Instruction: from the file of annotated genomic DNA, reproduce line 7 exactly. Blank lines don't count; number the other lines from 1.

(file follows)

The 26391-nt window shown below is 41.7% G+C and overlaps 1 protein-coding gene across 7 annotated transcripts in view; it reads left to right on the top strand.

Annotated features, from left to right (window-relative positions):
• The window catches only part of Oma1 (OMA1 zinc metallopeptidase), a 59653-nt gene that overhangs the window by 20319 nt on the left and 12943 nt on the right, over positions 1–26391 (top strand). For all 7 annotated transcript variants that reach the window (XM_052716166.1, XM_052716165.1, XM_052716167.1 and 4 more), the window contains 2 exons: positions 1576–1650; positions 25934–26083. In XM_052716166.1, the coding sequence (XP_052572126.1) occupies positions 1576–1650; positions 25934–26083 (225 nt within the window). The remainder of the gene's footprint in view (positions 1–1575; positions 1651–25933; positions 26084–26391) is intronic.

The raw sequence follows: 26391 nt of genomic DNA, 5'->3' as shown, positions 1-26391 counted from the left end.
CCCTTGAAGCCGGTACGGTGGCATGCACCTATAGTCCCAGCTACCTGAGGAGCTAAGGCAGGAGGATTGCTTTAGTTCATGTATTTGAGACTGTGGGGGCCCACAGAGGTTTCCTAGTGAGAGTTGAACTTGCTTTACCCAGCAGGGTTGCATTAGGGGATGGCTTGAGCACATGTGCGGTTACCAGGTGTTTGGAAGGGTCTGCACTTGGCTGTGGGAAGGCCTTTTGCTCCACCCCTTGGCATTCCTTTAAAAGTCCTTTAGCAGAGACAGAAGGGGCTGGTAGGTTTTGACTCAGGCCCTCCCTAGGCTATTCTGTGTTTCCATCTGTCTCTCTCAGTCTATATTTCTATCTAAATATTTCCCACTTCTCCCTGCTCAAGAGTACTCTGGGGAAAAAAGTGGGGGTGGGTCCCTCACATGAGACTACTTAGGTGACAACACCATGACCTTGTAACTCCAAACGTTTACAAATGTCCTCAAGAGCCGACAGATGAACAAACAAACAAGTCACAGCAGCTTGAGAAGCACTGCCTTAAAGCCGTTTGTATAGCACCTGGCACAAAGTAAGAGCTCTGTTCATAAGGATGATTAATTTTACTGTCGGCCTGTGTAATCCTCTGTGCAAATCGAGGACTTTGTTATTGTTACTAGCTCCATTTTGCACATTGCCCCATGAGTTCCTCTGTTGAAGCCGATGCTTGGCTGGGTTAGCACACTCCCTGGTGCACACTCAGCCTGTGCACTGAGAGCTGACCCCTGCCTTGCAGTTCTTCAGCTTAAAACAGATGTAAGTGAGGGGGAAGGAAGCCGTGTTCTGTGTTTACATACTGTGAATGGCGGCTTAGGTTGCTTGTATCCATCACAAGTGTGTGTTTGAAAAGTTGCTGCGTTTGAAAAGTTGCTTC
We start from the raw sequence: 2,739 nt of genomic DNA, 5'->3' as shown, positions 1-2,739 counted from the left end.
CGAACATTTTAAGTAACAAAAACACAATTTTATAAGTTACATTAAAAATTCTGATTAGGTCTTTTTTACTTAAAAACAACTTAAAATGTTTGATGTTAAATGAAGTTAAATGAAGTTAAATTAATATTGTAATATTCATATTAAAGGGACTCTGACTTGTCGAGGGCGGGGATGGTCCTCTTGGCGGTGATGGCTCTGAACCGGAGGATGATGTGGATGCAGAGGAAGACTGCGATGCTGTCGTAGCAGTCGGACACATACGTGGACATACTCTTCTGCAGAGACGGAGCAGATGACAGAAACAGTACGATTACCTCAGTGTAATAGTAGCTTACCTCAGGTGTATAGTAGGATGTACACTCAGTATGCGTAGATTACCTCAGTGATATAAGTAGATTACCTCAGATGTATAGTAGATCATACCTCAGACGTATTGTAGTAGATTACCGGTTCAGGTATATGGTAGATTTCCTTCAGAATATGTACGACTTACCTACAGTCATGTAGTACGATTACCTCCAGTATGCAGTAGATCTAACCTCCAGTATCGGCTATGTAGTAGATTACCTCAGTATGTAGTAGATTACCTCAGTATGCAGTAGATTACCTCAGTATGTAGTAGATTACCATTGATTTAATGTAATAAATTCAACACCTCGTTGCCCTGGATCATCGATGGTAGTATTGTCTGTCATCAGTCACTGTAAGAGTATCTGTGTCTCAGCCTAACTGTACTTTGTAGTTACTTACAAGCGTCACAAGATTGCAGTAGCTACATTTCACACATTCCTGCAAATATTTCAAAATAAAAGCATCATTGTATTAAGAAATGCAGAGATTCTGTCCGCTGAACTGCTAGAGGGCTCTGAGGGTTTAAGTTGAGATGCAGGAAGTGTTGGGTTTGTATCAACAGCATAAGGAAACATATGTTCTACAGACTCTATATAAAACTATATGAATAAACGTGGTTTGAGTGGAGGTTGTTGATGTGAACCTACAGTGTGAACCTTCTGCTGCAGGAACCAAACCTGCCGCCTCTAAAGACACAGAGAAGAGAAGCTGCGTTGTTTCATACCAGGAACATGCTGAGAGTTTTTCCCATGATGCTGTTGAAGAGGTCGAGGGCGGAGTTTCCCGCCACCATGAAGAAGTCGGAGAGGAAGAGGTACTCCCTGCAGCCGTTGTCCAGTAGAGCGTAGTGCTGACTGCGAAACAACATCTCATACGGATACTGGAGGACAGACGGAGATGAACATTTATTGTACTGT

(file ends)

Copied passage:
CGAACATTTTAAGTAACAAAAACACAATTTTATAAGTTACATTAAAAATTCTGATTAGGTCTTTTTTACTTAAAAACAACTTAAAATGTTTGATGTTAAATGAAGTTAAATGAAGTTAAATTAATATTGTAATATTCATATTAAAGGGACTCTGACTTGTCGAGGGCGGGGATGGTCCTCTTGGCGGTGATGGCTCTGAACCGGAGGATGATGTGGATGCAGAGGAAGACTGCGATGCTGTCGTAGCAGTCGGACACATACGTGGACATACTCTTCTGCAGAGACGGAGCAGATGACAGAAACAGTACGATTACCTCAGTGTAATAGTAGCTTACCTCAGGTGTATAGTAGGATGTACACTCAGTATGCGTAGATTACCTCAGTGATATAAGTAGATTACCTCAGATGTATAGTAGATCATACCTCAGACGTATTGTAGTAGATTACCGGTTCAGGTATATGGTAGATTTCCTTCAGAATATGTACGACTTACCTACAGTCATGTAGTACGATTACCTCCAGTATGCAGTAGATCTAACCTCCAGTATCGGCTATGTAGTAGATTACCTCAGTATGTAGTAGATTACCTCAGTATGCAGTAGATTACCTCAGTATGTAGTAGATTACCATTGATTTAATGTAATAAATTCAACACCTCGTTGCCCTGGATCATCGATGGTAGTATTGTCTGTCATCAGTCACTGTAAGAGTATCTGTGTCTCAGCCTAACTGTACTTTGTAGTTACTTACAAGCGTCACAAGATTGCAGTAGCTACATTTCACACATTCCTGCAAATATTTCAAAATAAAAGCATCATTGTATTAAGAAATGCAGAGATTCTGTCCGCTGAACTGCTAGAGGGCTCTGAGGGTTTAAGTTGAGATGCAGGAAGTGTTGGGTTTGTATCAACAGCATAAGGAAACATATGTTCTACAGACTCTATATAAAACTATATGAATAAACGTGGTTTGAGTGGAGGTTGTTGATGTGAACCTACAGTGTGAACCTTCTGCTGCAGGAACCAAACCTGCCGCCTCTAAAGACACAGAGAAGAGAAGCTGCGTTGTTTCATACCAGGAACATGCTGAGAGTTTTTCCCATGATGCTGTTGAAGAGGTCGAGGGCGGAGTTTCCCGCCACCATGAAGAAGTCGGAGAGGAAGAGGTACTCCCTGCAGCCGTTGTCCAGTAGAGCGTAGTGCTGACTGCGAAACAACATCTCATACGGATACTGGAGGACAGACGGAGATGAACATTTATTGTACTGT